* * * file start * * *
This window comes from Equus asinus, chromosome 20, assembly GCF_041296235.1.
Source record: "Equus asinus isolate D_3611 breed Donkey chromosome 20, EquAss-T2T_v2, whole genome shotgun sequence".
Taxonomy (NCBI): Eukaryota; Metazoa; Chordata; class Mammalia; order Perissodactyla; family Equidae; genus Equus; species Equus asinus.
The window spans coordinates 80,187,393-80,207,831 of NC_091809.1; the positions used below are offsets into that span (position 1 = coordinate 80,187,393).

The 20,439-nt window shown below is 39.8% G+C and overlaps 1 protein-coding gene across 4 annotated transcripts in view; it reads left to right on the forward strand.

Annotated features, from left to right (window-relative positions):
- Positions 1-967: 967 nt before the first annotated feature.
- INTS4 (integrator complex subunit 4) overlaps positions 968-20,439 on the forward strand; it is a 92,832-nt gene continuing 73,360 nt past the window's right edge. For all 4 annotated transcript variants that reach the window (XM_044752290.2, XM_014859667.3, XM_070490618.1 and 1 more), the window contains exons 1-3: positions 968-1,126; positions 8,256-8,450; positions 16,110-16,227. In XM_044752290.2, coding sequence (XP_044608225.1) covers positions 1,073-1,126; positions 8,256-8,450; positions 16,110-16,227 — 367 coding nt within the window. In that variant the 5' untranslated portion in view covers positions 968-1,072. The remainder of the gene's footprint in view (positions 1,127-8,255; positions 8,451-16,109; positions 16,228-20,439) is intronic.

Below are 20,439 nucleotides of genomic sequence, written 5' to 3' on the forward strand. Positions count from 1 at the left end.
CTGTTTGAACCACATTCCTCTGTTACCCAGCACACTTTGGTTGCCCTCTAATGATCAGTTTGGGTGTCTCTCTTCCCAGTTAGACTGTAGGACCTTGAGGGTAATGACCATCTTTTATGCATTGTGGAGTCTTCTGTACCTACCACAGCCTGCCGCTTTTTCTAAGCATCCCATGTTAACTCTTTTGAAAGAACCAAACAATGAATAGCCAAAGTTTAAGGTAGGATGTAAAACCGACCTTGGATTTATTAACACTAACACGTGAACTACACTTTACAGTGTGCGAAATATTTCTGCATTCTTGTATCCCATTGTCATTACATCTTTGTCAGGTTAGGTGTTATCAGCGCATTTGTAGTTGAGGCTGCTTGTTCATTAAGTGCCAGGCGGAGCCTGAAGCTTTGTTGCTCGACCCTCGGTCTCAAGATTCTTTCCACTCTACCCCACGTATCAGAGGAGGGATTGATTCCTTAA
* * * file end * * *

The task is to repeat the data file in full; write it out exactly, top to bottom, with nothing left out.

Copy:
This window comes from Equus asinus, chromosome 20, assembly GCF_041296235.1.
Source record: "Equus asinus isolate D_3611 breed Donkey chromosome 20, EquAss-T2T_v2, whole genome shotgun sequence".
Taxonomy (NCBI): Eukaryota; Metazoa; Chordata; class Mammalia; order Perissodactyla; family Equidae; genus Equus; species Equus asinus.
The window spans coordinates 80,187,393-80,207,831 of NC_091809.1; the positions used below are offsets into that span (position 1 = coordinate 80,187,393).

The 20,439-nt window shown below is 39.8% G+C and overlaps 1 protein-coding gene across 4 annotated transcripts in view; it reads left to right on the forward strand.

Annotated features, from left to right (window-relative positions):
- Positions 1-967: 967 nt before the first annotated feature.
- INTS4 (integrator complex subunit 4) overlaps positions 968-20,439 on the forward strand; it is a 92,832-nt gene continuing 73,360 nt past the window's right edge. For all 4 annotated transcript variants that reach the window (XM_044752290.2, XM_014859667.3, XM_070490618.1 and 1 more), the window contains exons 1-3: positions 968-1,126; positions 8,256-8,450; positions 16,110-16,227. In XM_044752290.2, coding sequence (XP_044608225.1) covers positions 1,073-1,126; positions 8,256-8,450; positions 16,110-16,227 — 367 coding nt within the window. In that variant the 5' untranslated portion in view covers positions 968-1,072. The remainder of the gene's footprint in view (positions 1,127-8,255; positions 8,451-16,109; positions 16,228-20,439) is intronic.

Below are 20,439 nucleotides of genomic sequence, written 5' to 3' on the forward strand. Positions count from 1 at the left end.
CTGTTTGAACCACATTCCTCTGTTACCCAGCACACTTTGGTTGCCCTCTAATGATCAGTTTGGGTGTCTCTCTTCCCAGTTAGACTGTAGGACCTTGAGGGTAATGACCATCTTTTATGCATTGTGGAGTCTTCTGTACCTACCACAGCCTGCCGCTTTTTCTAAGCATCCCATGTTAACTCTTTTGAAAGAACCAAACAATGAATAGCCAAAGTTTAAGGTAGGATGTAAAACCGACCTTGGATTTATTAACACTAACACGTGAACTACACTTTACAGTGTGCGAAATATTTCTGCATTCTTGTATCCCATTGTCATTACATCTTTGTCAGGTTAGGTGTTATCAGCGCATTTGTAGTTGAGGCTGCTTGTTCATTAAGTGCCAGGCGGAGCCTGAAGCTTTGTTGCTCGACCCTCGGTCTCAAGATTCTTTCCACTCTACCCCACGTATCAGAGGAGGGATTGATTCCTTAA